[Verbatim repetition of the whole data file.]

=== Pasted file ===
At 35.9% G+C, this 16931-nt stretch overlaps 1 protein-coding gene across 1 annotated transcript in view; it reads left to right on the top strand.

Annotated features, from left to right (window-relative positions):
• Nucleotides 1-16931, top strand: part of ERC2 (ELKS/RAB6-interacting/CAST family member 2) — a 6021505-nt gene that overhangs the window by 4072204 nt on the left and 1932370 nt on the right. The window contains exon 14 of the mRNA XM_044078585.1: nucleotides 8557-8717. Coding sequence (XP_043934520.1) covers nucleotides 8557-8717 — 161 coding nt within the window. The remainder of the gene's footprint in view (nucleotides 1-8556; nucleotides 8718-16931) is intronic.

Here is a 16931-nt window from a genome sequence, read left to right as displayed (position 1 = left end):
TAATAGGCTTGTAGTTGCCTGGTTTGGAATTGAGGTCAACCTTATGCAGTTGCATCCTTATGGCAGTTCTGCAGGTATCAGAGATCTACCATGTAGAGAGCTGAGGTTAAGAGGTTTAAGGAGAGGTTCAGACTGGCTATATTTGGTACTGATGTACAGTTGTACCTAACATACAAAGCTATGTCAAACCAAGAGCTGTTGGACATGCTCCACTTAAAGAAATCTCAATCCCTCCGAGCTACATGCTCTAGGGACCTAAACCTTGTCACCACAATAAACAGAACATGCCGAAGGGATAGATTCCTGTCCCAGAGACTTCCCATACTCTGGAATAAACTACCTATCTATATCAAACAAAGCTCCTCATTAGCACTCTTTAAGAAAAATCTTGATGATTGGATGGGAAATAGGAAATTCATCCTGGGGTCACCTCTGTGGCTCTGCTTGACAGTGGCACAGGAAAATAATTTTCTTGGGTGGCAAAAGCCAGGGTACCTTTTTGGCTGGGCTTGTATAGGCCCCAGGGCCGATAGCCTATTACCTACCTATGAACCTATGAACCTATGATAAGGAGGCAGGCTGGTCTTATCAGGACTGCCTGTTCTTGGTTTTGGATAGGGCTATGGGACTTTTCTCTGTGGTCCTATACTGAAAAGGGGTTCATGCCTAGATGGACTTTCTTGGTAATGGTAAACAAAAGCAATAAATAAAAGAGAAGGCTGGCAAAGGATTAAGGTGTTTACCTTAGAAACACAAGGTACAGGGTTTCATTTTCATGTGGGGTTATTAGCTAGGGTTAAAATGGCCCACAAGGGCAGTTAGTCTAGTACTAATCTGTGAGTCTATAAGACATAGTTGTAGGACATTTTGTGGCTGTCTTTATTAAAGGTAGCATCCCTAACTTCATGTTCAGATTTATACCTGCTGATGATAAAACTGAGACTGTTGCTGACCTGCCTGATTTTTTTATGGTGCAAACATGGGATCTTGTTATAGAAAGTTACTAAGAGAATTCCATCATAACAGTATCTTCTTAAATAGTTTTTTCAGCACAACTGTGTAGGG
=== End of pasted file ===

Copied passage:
At 35.9% G+C, this 16931-nt stretch overlaps 1 protein-coding gene across 1 annotated transcript in view; it reads left to right on the top strand.

Annotated features, from left to right (window-relative positions):
• Nucleotides 1-16931, top strand: part of ERC2 (ELKS/RAB6-interacting/CAST family member 2) — a 6021505-nt gene that overhangs the window by 4072204 nt on the left and 1932370 nt on the right. The window contains exon 14 of the mRNA XM_044078585.1: nucleotides 8557-8717. Coding sequence (XP_043934520.1) covers nucleotides 8557-8717 — 161 coding nt within the window. The remainder of the gene's footprint in view (nucleotides 1-8556; nucleotides 8718-16931) is intronic.

Here is a 16931-nt window from a genome sequence, read left to right as displayed (position 1 = left end):
TAATAGGCTTGTAGTTGCCTGGTTTGGAATTGAGGTCAACCTTATGCAGTTGCATCCTTATGGCAGTTCTGCAGGTATCAGAGATCTACCATGTAGAGAGCTGAGGTTAAGAGGTTTAAGGAGAGGTTCAGACTGGCTATATTTGGTACTGATGTACAGTTGTACCTAACATACAAAGCTATGTCAAACCAAGAGCTGTTGGACATGCTCCACTTAAAGAAATCTCAATCCCTCCGAGCTACATGCTCTAGGGACCTAAACCTTGTCACCACAATAAACAGAACATGCCGAAGGGATAGATTCCTGTCCCAGAGACTTCCCATACTCTGGAATAAACTACCTATCTATATCAAACAAAGCTCCTCATTAGCACTCTTTAAGAAAAATCTTGATGATTGGATGGGAAATAGGAAATTCATCCTGGGGTCACCTCTGTGGCTCTGCTTGACAGTGGCACAGGAAAATAATTTTCTTGGGTGGCAAAAGCCAGGGTACCTTTTTGGCTGGGCTTGTATAGGCCCCAGGGCCGATAGCCTATTACCTACCTATGAACCTATGAACCTATGATAAGGAGGCAGGCTGGTCTTATCAGGACTGCCTGTTCTTGGTTTTGGATAGGGCTATGGGACTTTTCTCTGTGGTCCTATACTGAAAAGGGGTTCATGCCTAGATGGACTTTCTTGGTAATGGTAAACAAAAGCAATAAATAAAAGAGAAGGCTGGCAAAGGATTAAGGTGTTTACCTTAGAAACACAAGGTACAGGGTTTCATTTTCATGTGGGGTTATTAGCTAGGGTTAAAATGGCCCACAAGGGCAGTTAGTCTAGTACTAATCTGTGAGTCTATAAGACATAGTTGTAGGACATTTTGTGGCTGTCTTTATTAAAGGTAGCATCCCTAACTTCATGTTCAGATTTATACCTGCTGATGATAAAACTGAGACTGTTGCTGACCTGCCTGATTTTTTTATGGTGCAAACATGGGATCTTGTTATAGAAAGTTACTAAGAGAATTCCATCATAACAGTATCTTCTTAAATAGTTTTTTCAGCACAACTGTGTAGGG